Consider Employee Arbitration Agreements
On June 15, 2022, the U.S. Supreme Court issued an 8-1 decision on the Viking River Cruises, Inc. v. Moriana case. The decision represents a rare win for employers and provides clear support for employers to adopt an Arbitration Agreement for their employees.
See our prior article about this case here for more context and analysis. As anticipated, the U.S. Supreme Court ruled in favor of forcing employees to bring claims against their employers on an individual basis and in arbitration.
Specifically, the Supreme Court held:
1) An Arbitration Agreement that required employees to waive their right to bring class or representative actions and required them to bring individual claims via arbitration was enforceable; and
2) Under an Arbitration Agreement with the terms above, an employee who seeks to bring a representative action under the Private Attorney General Act (“PAGA”) can be required to bring their individual PAGA claims in arbitration and the representative portion of the PAGA action (which is not required to go to arbitration) must be dismissed.
PAGA allows an individual employee to sue their employer for civil penalties on behalf of themselves and all other aggrieved employees. PAGA claims have become the favored way to enforce Labor Code violations (or alleged violations) because it allows a single plaintiff, who may not have suffered much in the way of financial damages, to sue and collect on behalf of tens, hundreds, or thousands of employees. PAGA claims have threatened to bankrupt many employers as the cost of defending against claims, either spurious or legitimate, is substantial.
Employers attempted to confront this problem by having employees sign Arbitration Agreements at the time of hire that ensured that all potential claims arising in the employment relationship would be arbitrated. Many of those Arbitration Agreements contained class action and representative action waivers, compelling the employee to assert the claims in Arbitration on an individualized basis. While arbitration comes with a cost for employers, the impact would be a net positive. It would prevent a minor labor law violation affecting a large swath of employees from becoming a major lawsuit, as asserted by a single employee on behalf of the class or as a representative via PAGA.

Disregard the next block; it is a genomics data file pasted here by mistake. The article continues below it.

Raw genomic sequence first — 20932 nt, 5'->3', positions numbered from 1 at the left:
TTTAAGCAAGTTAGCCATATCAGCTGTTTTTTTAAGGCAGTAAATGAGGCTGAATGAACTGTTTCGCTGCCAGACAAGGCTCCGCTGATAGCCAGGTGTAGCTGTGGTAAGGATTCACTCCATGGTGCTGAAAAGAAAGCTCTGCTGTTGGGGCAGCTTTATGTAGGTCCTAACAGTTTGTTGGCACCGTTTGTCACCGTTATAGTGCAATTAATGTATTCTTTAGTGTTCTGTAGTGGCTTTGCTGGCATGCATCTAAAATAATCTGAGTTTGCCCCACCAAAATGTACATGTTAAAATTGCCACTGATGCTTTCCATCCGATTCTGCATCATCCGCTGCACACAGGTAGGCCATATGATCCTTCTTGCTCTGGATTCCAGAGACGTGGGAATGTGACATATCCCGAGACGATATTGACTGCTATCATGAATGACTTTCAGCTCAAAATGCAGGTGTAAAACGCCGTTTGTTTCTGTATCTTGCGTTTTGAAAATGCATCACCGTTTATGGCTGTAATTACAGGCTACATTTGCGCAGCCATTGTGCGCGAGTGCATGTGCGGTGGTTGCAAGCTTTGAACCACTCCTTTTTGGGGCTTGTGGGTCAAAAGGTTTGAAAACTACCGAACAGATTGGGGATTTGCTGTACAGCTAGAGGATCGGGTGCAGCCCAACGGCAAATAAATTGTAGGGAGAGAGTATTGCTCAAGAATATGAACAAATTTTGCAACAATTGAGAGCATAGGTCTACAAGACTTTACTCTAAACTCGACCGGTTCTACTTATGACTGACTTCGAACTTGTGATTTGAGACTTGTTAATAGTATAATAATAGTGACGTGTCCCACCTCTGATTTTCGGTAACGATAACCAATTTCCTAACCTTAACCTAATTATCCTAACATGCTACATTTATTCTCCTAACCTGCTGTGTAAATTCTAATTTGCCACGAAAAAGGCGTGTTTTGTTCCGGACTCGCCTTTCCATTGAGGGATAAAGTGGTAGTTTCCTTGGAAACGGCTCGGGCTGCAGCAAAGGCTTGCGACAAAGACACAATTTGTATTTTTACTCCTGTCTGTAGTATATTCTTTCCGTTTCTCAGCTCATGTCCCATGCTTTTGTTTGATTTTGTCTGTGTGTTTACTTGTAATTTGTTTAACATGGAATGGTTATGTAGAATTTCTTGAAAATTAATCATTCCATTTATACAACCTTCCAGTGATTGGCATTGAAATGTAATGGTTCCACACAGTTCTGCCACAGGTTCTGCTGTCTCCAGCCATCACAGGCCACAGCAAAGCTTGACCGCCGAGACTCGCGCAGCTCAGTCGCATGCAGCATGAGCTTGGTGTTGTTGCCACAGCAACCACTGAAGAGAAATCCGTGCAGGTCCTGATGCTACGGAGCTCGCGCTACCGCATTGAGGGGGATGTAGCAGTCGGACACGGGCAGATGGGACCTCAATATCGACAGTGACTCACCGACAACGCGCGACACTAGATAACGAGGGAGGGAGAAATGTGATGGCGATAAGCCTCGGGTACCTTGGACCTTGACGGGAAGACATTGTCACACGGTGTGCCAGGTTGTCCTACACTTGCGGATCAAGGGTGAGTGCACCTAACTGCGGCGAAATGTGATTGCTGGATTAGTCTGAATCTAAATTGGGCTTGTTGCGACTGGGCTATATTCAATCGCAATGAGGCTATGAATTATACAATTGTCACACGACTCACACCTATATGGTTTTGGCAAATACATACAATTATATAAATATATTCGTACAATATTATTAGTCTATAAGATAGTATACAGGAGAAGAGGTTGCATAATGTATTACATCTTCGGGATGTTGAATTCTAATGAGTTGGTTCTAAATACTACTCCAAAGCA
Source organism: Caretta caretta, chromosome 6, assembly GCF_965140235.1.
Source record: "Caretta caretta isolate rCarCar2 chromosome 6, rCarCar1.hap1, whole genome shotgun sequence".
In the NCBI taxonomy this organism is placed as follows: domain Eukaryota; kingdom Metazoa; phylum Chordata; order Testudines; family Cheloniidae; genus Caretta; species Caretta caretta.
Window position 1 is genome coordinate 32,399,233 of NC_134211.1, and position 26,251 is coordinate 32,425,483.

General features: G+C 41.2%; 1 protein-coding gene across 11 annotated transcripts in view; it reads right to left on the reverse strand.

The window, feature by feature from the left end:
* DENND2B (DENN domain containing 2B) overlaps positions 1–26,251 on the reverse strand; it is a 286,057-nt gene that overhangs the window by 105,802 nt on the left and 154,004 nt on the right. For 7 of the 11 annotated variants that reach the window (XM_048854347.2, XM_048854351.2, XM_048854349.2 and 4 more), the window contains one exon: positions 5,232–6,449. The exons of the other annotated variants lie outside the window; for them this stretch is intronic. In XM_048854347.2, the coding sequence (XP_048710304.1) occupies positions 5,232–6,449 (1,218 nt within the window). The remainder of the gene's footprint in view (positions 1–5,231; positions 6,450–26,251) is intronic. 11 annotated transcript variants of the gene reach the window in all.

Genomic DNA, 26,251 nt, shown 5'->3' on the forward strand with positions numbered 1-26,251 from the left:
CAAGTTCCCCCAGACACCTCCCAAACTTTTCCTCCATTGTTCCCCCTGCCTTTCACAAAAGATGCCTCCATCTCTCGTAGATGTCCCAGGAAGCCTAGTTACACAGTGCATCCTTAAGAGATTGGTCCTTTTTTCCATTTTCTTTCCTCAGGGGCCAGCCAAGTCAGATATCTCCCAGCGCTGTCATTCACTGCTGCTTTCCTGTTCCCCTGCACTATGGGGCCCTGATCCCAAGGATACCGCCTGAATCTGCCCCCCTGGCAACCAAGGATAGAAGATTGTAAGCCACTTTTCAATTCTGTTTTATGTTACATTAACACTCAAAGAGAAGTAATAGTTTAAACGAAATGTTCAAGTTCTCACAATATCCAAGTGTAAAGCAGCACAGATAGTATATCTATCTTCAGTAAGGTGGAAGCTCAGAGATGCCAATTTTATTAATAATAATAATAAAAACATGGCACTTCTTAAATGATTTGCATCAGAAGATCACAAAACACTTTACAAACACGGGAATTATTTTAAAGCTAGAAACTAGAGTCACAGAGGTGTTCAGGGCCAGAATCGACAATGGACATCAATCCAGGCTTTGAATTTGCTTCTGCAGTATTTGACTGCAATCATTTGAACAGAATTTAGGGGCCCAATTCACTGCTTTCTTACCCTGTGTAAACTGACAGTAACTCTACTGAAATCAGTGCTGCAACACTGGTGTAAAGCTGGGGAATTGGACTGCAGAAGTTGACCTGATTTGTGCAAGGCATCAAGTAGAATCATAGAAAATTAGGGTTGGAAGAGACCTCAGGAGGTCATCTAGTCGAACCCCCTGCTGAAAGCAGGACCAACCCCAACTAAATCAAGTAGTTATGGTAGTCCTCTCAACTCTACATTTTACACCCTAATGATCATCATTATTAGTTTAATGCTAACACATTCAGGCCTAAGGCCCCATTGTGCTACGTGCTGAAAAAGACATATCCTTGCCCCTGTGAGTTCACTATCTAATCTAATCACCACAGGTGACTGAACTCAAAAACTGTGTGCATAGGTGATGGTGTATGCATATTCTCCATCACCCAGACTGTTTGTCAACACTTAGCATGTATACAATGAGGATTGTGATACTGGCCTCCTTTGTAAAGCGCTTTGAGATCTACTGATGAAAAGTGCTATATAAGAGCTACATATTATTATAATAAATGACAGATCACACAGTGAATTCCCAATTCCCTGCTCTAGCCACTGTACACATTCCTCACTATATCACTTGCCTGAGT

The 2014 Iskanian decision by the California Supreme Court invalidated Arbitration Agreements that forced employees to assert PAGA claims individually and in arbitration. Now, eight years later, the U.S. Supreme Court has ruled that Iskanian’s holding (PAGA actions cannot be divided into “individual” and “non-individual claims”) is preempted by federal law. Moreover, the Supreme Court held the employer was entitled to force the “individual” PAGA claims into arbitration. And, finally, the PAGA statutory scheme presents no mechanism for an employee to assert, or court to hear, non-individual PAGA claims once the individual claim has been committed to a separate proceeding.
What Happens Next?